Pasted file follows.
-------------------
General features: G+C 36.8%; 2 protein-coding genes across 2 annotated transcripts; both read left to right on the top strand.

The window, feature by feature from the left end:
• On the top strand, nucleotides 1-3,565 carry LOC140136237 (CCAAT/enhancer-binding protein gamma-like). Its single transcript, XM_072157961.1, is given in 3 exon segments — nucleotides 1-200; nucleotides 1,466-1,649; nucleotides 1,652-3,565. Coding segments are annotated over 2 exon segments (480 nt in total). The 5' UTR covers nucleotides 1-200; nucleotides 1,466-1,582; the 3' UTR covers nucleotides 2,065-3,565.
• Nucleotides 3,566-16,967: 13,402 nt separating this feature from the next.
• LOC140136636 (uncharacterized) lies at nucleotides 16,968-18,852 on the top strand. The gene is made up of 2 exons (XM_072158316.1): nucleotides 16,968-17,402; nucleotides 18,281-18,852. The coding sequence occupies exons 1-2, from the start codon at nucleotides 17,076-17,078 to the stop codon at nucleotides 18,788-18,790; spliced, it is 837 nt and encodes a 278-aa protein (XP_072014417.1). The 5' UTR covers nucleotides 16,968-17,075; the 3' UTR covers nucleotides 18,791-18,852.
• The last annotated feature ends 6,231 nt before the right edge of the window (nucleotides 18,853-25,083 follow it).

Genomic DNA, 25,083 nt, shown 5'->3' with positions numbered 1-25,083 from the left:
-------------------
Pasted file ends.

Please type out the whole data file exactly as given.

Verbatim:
General features: G+C 36.8%; 2 protein-coding genes across 2 annotated transcripts; both read left to right on the top strand.

The window, feature by feature from the left end:
• On the top strand, nucleotides 1-3,565 carry LOC140136237 (CCAAT/enhancer-binding protein gamma-like). Its single transcript, XM_072157961.1, is given in 3 exon segments — nucleotides 1-200; nucleotides 1,466-1,649; nucleotides 1,652-3,565. Coding segments are annotated over 2 exon segments (480 nt in total). The 5' UTR covers nucleotides 1-200; nucleotides 1,466-1,582; the 3' UTR covers nucleotides 2,065-3,565.
• Nucleotides 3,566-16,967: 13,402 nt separating this feature from the next.
• LOC140136636 (uncharacterized) lies at nucleotides 16,968-18,852 on the top strand. The gene is made up of 2 exons (XM_072158316.1): nucleotides 16,968-17,402; nucleotides 18,281-18,852. The coding sequence occupies exons 1-2, from the start codon at nucleotides 17,076-17,078 to the stop codon at nucleotides 18,788-18,790; spliced, it is 837 nt and encodes a 278-aa protein (XP_072014417.1). The 5' UTR covers nucleotides 16,968-17,075; the 3' UTR covers nucleotides 18,791-18,852.
• The last annotated feature ends 6,231 nt before the right edge of the window (nucleotides 18,853-25,083 follow it).

Genomic DNA, 25,083 nt, shown 5'->3' with positions numbered 1-25,083 from the left: